Successful Steps: Q&A; How to live a successful life!


I am extremely excited to bring you all something a little different today. This is a guest post in Q&A format with one of my favorite blogs, Successful Steps. I have gotten to know Andrew over the course of several months and we have been planning this project for a while.

Andrew is someone with awesome ideas, a great mindset, and a passion for helping others. I think you guys will really enjoy this content.


P.S. – Make sure to go check out my portion of the Q&A over on Successful Steps blog!


“Smile, breathe and go slowly.” ― Thich Nhat Hanh

Hi Harrison’s readers!

My name is Andrew and it is an honor to be featured on Harrison’s page. Our conversation began when he reached out to me on my page, Successful Steps. We quickly came to the realization that we are both creative thinkers who want to help others grow and see their own potential.

I love connecting with creative minds, hearing different perspectives, and learning more about mindfulness, minimalism, personal growth, among many other topics. Other than that, I enjoy running, reading, writing, as well as spending time with friends and loved ones.

I haven’t always enjoyed these activities, but after years of reading and consuming personal development content I realized that I wanted more out of life, and it was one of the best realizations I’ve ever had.

But it didn’t happen overnight. I experimented with different ideas, to see what worked for me and what didn’t. I tried, had some failures, and picked myself back up. Over time, I realized that I needed to achieve success, one step a time.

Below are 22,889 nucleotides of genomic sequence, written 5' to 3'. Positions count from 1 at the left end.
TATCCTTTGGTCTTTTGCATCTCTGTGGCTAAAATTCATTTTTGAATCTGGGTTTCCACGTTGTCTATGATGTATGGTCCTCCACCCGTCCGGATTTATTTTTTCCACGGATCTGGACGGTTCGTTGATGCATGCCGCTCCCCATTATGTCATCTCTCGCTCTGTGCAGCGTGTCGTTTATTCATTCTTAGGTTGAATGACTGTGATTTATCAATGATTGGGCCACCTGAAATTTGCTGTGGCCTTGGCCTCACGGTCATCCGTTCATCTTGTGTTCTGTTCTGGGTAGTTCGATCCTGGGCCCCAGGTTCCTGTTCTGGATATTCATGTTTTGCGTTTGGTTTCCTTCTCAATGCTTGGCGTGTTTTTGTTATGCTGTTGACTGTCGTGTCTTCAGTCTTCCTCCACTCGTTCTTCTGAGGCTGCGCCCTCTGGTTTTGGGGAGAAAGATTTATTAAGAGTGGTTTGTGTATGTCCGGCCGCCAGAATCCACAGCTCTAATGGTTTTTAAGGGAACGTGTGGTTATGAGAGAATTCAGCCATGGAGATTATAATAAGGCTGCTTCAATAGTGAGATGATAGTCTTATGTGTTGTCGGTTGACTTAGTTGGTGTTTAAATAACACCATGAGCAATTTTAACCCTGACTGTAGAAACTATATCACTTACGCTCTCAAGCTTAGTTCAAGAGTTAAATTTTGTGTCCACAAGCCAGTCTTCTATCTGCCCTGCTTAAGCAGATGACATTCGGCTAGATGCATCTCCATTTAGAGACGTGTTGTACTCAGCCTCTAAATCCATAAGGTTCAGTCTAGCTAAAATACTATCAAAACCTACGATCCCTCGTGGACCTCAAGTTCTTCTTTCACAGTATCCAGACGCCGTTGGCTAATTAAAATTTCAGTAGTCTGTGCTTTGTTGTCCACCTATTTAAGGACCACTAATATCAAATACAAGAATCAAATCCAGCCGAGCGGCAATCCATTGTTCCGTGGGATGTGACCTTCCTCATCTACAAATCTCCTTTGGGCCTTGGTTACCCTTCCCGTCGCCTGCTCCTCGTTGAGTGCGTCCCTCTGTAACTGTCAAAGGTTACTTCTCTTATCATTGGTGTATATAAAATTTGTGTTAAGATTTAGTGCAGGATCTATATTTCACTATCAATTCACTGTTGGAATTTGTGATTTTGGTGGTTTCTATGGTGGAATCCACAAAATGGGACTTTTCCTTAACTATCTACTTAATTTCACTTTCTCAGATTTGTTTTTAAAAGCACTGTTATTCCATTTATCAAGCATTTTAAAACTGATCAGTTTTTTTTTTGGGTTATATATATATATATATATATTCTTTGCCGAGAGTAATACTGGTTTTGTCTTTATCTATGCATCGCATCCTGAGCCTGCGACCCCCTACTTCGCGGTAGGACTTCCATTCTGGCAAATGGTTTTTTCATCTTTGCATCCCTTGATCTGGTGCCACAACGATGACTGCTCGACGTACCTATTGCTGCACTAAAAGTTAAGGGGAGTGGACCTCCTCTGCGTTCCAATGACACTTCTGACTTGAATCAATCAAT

My journey is far from over, but now I am helping people achieve success their journey too. If you’d like to learn how to take steps to success, please join me on my blog, as well as Facebook and Instagram.


  1. Where do you see your blog in 2 years?

I want to improve my blog so it becomes a better resource that people can use to find motivation, inspiration, and successful strategies so they can improve themselves and the world around them. I am constantly on the hunt for new opportunities to grow, challenge myself, and create a better blog for my readers. If you have any suggestions, feel free to reach out.


  1. If you had a 30-second Super Bowl commercial, what would you tell the world?

Live a life of love, and love the life you live. Do what you can to improve yourself, and make the world a better place. Oh, and if I had some extra time I would tell them to check out Successful Steps to find more great tips on how to make that happen, of course.


  1. Do you see blogging as an outlet for your own experiences? Or do you view it more as a passion for sharing a message with others?

My blog was born when my three passions met: Writing, helping others, and self-growth. In the infancy stages, I would have said that I saw blogging as a vehicle to share my message with others. As the blog matured, I realized that it was helping others as well as myself. As I wrote content for the blog, reminding myself of the crucial steps to success really provided a lot of value in my own life. Not all of my messages are completely revolutionary, but having a kind reminder and a slightly different perspective can go a long way.


  1. What advice would you give to someone who wants to start blogging?

Don’t give up. Blogging is rewarding, but it’s not as easy as it looks. There is always an opportunity to grow, so improve every chance you get. Sometimes it’ll be easy, sometimes it’ll be difficult, but if you stick around and keep at it, you will see how rewarding blogging can really be.


  1. Specific to your education, have you always been a writer/had an affinity for it? And also, how do you balance a love for writing and educating others with your college major that, in a practical sense, seems a future career?